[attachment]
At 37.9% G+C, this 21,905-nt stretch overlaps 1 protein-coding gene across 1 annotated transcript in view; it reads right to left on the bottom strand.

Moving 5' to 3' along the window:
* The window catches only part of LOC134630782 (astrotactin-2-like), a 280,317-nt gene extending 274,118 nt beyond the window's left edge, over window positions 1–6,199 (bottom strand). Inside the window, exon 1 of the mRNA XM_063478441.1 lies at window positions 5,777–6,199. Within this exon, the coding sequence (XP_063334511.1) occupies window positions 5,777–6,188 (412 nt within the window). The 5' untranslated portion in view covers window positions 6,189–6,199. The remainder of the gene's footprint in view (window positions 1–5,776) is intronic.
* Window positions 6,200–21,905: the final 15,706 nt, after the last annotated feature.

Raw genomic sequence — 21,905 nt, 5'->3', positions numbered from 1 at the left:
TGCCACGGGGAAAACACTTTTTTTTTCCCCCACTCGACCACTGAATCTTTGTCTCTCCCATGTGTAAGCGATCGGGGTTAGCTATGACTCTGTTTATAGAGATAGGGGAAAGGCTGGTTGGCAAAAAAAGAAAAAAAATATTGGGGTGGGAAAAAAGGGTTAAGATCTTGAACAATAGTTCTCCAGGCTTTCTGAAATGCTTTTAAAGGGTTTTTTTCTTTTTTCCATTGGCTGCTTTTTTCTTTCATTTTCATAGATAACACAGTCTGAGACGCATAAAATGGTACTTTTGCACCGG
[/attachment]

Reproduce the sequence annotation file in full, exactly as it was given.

At 37.9% G+C, this 21,905-nt stretch overlaps 1 protein-coding gene across 1 annotated transcript in view; it reads right to left on the bottom strand.

Moving 5' to 3' along the window:
* The window catches only part of LOC134630782 (astrotactin-2-like), a 280,317-nt gene extending 274,118 nt beyond the window's left edge, over window positions 1–6,199 (bottom strand). Inside the window, exon 1 of the mRNA XM_063478441.1 lies at window positions 5,777–6,199. Within this exon, the coding sequence (XP_063334511.1) occupies window positions 5,777–6,188 (412 nt within the window). The 5' untranslated portion in view covers window positions 6,189–6,199. The remainder of the gene's footprint in view (window positions 1–5,776) is intronic.
* Window positions 6,200–21,905: the final 15,706 nt, after the last annotated feature.

Raw genomic sequence — 21,905 nt, 5'->3', positions numbered from 1 at the left:
TGCCACGGGGAAAACACTTTTTTTTTCCCCCACTCGACCACTGAATCTTTGTCTCTCCCATGTGTAAGCGATCGGGGTTAGCTATGACTCTGTTTATAGAGATAGGGGAAAGGCTGGTTGGCAAAAAAAGAAAAAAAATATTGGGGTGGGAAAAAAGGGTTAAGATCTTGAACAATAGTTCTCCAGGCTTTCTGAAATGCTTTTAAAGGGTTTTTTTCTTTTTTCCATTGGCTGCTTTTTTCTTTCATTTTCATAGATAACACAGTCTGAGACGCATAAAATGGTACTTTTGCACCGG